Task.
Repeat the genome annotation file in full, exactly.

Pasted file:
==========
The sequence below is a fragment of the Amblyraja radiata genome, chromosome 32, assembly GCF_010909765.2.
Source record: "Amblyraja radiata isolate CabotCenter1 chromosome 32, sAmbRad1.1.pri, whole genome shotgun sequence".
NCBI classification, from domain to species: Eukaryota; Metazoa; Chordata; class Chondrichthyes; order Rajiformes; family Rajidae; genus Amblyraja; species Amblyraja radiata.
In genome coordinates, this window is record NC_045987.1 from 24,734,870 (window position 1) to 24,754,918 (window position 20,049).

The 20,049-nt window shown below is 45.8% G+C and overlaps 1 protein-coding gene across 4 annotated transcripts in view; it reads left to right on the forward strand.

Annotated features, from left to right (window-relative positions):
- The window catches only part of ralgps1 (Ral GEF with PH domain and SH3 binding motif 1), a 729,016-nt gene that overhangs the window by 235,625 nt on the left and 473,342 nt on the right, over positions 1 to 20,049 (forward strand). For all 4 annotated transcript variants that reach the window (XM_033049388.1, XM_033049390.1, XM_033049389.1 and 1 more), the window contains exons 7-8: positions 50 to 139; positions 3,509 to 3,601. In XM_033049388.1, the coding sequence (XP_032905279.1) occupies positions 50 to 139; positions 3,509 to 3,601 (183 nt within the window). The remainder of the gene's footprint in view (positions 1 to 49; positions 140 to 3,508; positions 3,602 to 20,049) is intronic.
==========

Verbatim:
The sequence below is a fragment of the Amblyraja radiata genome, chromosome 32, assembly GCF_010909765.2.
Source record: "Amblyraja radiata isolate CabotCenter1 chromosome 32, sAmbRad1.1.pri, whole genome shotgun sequence".
NCBI classification, from domain to species: Eukaryota; Metazoa; Chordata; class Chondrichthyes; order Rajiformes; family Rajidae; genus Amblyraja; species Amblyraja radiata.
In genome coordinates, this window is record NC_045987.1 from 24,734,870 (window position 1) to 24,754,918 (window position 20,049).

The 20,049-nt window shown below is 45.8% G+C and overlaps 1 protein-coding gene across 4 annotated transcripts in view; it reads left to right on the forward strand.

Annotated features, from left to right (window-relative positions):
- The window catches only part of ralgps1 (Ral GEF with PH domain and SH3 binding motif 1), a 729,016-nt gene that overhangs the window by 235,625 nt on the left and 473,342 nt on the right, over positions 1 to 20,049 (forward strand). For all 4 annotated transcript variants that reach the window (XM_033049388.1, XM_033049390.1, XM_033049389.1 and 1 more), the window contains exons 7-8: positions 50 to 139; positions 3,509 to 3,601. In XM_033049388.1, the coding sequence (XP_032905279.1) occupies positions 50 to 139; positions 3,509 to 3,601 (183 nt within the window). The remainder of the gene's footprint in view (positions 1 to 49; positions 140 to 3,508; positions 3,602 to 20,049) is intronic.